New UCI rules say riders could be suspended for a month and face a heavy fine

While Fabio Jakobsen continued his excellent start to his nascent professional career with victory at the end of an eventful edition of Scheldeprijs, the race will be best remembered for the disqualification of 35 riders for riding through a closing level crossing.

The incident took place midway through the 200km race with television footage showing a group of riders, frantically chasing after crosswinds had fractured the race, riding through the closing level crossing.

The front few riders, including French champion Arnaud Démare, appeared to cross the tracks while the red lights were flashing, while other riders further back in the group ducked under closing barriers before the last few riders came to a halt to let the train pass.

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Commissaires quickly took action to pull the group over, disqualifying 35 riders including Démare, Ian Stannard, Tony Martin, and Dylan Groenewegen and leaving just 58 in the peloton at the front of the race.

This is the first such incident since the UCI brought in new punishments for riders caught riding across closing or closed level crossings at the start of the year, building on the existing possibility of disqualification which was introduced after a large number of riders rode across a closing level crossing in the 2015 edition of Paris-Roubaix, prompting legal complaints from French rail company SNCF.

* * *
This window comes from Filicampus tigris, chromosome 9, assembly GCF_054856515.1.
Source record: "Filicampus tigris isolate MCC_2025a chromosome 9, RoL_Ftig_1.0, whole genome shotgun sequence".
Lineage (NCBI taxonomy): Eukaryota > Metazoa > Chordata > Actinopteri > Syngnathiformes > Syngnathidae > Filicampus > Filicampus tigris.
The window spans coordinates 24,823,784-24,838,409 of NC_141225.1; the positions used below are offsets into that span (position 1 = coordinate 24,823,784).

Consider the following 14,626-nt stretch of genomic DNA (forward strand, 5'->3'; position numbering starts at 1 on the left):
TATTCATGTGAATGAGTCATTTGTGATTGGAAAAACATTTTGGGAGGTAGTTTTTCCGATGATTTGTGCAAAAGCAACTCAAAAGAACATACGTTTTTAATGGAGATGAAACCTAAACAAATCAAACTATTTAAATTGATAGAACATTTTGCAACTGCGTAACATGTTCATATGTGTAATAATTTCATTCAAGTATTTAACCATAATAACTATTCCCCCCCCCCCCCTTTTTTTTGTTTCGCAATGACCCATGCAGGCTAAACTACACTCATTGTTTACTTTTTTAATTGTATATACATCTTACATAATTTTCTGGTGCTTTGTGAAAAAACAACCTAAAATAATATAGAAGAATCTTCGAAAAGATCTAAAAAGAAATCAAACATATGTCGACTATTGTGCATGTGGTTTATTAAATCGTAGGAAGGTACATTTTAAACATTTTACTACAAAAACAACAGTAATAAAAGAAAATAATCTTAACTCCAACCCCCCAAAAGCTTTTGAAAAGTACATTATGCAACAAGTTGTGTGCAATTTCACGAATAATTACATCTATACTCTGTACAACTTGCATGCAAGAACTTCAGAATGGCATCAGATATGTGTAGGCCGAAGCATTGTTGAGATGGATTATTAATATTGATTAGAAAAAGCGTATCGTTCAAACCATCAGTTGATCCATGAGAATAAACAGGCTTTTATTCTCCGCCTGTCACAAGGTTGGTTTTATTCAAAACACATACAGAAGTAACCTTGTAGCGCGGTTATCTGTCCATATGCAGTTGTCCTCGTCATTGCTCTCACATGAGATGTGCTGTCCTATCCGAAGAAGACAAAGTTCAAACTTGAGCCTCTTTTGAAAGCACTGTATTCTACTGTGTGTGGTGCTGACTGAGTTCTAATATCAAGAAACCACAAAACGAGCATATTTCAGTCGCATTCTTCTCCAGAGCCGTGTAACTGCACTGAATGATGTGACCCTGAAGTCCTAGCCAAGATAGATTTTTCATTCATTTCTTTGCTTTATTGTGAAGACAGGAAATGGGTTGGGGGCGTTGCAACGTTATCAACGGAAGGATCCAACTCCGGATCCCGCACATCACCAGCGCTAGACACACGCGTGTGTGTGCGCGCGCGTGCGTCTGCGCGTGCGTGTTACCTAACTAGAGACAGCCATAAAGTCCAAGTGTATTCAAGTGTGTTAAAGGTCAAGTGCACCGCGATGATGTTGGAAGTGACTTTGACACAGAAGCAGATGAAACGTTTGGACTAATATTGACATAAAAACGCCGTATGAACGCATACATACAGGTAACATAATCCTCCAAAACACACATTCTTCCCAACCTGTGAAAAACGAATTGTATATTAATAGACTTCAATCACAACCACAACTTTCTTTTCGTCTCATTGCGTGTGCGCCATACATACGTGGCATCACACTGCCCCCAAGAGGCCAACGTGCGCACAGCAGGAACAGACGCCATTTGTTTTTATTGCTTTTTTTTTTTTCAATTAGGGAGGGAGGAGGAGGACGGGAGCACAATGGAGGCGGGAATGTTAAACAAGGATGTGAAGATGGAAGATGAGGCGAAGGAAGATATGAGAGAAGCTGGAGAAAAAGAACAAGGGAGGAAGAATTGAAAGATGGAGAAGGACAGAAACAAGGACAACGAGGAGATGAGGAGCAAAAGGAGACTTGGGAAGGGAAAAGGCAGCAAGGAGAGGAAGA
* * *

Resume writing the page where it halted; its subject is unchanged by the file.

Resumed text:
The UCI rules are clear on the subject, stating “It shall be strictly forbidden to cross level crossings when the barrier is down or closing”, saying that riders will risk disqualification and possible legal consequences for breaking the rules.

However from the start of the 2018 season the UCI has had stronger punishments at its disposal, with the UCI Disciplinary Commission being able to impose fines of between 200CHF (£150) and 5,000CHF (£3,700) or suspensions of up to one-month, raising the possibility that the riders involved in the Scheldeprijs incident could face bans from racing.

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It is currently unclear if the matter will be referred to the UCI Disciplinary Commission, and if it is then how the Commission will decide on the level of punishment, but with Démare and others already voicing their disagreement with the commissaires’ decision there will likely be appeals against any attempt to impose bans.